For what reason does Shakespeare bring Fortinbras in during Act IV, Scene 4?

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Remember that Hamletactually starts out as a highly political play. Barnardo and Marcellus and Horatio are all on watch in the opening act. The reason for which Horatio explains that "...young Fortinbras, / Of unimproved mettle hot and full, / Hath in the skirts of Norway here and there / Shark'd up a list of lawless resolutes, / For food and diet to some enterprise..." (I.1.95-99). This is the same "enterprise" Hamlet references, himself, in his soliloquy at the end of Act 4, Scene 4. So from a marxist perspective, we have to keep in mind class systems, war, and politics. So that is part of the...

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kjemejk2 | Student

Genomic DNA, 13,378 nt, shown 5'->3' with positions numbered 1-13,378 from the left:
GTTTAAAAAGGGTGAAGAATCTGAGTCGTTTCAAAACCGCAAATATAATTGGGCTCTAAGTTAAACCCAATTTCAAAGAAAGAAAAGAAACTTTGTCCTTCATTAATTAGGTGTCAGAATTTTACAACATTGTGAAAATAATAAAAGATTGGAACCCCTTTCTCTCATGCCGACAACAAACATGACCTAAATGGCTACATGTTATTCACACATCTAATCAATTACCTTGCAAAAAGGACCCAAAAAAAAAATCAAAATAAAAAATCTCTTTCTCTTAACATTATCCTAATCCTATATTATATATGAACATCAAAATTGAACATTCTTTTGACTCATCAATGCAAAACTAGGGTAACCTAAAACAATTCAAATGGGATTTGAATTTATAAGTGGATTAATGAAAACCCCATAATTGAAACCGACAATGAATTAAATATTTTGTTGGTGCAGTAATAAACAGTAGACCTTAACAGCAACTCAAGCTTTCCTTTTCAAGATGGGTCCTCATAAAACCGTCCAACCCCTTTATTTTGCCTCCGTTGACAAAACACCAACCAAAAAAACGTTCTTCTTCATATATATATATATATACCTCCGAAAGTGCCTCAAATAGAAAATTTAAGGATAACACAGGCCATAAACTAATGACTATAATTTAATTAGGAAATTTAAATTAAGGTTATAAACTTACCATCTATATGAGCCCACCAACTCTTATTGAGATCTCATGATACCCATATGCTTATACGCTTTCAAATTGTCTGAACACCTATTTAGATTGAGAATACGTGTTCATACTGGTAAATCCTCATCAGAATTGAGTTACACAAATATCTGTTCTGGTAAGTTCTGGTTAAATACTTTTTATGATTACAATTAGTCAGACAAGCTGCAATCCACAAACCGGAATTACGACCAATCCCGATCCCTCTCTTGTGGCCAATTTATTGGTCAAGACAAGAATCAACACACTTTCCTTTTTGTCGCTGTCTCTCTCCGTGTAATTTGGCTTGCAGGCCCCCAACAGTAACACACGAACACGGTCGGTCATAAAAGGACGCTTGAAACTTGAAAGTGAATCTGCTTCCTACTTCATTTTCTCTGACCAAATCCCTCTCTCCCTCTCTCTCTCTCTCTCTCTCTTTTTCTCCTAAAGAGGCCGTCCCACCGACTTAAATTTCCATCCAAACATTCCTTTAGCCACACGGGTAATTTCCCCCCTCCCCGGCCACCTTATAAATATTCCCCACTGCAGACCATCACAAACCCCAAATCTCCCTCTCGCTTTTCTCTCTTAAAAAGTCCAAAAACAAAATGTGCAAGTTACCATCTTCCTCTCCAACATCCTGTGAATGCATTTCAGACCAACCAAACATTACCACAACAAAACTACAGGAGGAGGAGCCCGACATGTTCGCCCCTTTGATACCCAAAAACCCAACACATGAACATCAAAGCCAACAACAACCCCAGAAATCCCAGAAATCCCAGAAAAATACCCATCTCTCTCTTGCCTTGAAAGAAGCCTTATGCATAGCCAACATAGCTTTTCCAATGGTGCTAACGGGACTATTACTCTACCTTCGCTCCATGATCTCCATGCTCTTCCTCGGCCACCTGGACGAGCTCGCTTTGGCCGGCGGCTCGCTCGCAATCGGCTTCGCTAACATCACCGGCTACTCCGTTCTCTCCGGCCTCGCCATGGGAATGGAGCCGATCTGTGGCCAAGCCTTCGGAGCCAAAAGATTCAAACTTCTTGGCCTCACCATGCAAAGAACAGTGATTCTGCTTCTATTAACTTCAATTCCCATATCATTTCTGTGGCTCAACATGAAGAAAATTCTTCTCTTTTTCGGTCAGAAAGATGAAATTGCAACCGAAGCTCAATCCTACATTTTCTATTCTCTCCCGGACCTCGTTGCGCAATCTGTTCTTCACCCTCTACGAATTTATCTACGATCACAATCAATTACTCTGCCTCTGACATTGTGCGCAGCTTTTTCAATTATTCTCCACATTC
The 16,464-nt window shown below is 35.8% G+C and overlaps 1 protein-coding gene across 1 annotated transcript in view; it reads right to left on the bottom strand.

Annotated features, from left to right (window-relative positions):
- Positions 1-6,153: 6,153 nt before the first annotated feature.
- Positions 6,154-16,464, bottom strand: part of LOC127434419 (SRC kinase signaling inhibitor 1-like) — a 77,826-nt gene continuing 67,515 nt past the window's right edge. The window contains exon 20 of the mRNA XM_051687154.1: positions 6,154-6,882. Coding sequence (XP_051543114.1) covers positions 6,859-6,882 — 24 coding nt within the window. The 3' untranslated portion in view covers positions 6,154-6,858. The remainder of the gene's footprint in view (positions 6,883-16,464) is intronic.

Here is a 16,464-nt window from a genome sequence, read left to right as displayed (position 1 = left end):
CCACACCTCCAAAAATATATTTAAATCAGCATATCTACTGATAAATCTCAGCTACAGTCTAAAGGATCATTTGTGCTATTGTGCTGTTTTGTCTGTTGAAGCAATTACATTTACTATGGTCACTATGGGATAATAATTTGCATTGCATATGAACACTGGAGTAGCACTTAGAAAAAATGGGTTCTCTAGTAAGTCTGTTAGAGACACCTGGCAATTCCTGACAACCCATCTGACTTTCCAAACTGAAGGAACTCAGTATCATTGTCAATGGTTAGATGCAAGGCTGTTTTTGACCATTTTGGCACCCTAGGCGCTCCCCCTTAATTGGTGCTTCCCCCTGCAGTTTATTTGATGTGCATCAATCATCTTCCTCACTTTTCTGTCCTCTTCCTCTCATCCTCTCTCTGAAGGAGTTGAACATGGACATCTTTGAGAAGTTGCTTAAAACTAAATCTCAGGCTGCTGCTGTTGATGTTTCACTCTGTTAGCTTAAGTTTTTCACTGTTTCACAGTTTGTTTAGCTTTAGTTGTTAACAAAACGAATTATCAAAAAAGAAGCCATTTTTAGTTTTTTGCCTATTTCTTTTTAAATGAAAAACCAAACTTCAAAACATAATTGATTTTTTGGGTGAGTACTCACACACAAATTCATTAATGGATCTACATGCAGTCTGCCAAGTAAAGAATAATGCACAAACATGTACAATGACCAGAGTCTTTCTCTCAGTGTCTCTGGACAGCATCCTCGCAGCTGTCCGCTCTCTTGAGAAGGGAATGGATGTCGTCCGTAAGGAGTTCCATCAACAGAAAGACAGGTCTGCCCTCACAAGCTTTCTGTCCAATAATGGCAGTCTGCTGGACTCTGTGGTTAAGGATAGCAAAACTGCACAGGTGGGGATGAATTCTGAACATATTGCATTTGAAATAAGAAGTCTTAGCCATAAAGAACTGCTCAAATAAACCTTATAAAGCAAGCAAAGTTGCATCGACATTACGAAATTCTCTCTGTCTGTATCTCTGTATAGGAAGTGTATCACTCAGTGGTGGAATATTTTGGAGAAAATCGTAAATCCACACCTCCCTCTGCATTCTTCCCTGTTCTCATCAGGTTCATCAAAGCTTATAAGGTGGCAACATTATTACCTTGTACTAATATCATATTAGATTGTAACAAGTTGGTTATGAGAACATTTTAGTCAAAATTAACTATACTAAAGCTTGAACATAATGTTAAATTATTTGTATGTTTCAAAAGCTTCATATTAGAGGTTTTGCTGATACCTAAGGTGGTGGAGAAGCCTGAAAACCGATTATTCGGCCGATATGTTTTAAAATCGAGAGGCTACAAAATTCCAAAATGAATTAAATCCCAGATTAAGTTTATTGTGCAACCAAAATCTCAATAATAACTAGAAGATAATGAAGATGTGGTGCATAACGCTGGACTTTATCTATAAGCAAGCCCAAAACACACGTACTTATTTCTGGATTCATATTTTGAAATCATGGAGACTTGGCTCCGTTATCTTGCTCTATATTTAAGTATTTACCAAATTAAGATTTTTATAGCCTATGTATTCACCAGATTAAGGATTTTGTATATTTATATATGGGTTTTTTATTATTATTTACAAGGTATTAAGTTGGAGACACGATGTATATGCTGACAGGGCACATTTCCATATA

Fortinbras' achievements serve as a foil to Hamlet's inactivity. Hamlet has failed to complete the revenge that he promised the Ghost in Act 1, despite a lot of time passing and the fact that he has had many chances to commit the deed already. In contrast, Fortinbras has managed to raise an army and is marching into a pointless battle, risking the lives of not only himself but the many men that he has brought with him. To Hamlet, Fortinbras' actions are based upon the defence of honour, and this is something that Hamlet haas failed to accomplish. Fortinbras' care free decision to march to battle contrasts with Hamlet's deep and lengthy thought process regarding the revenge of his father. By introducing Fortinbras at this point, Shakespeare emphasizes the effect that Hamlet's contemplative nature has had on the plot to date, and it also provides contrast for the character of Hamlet

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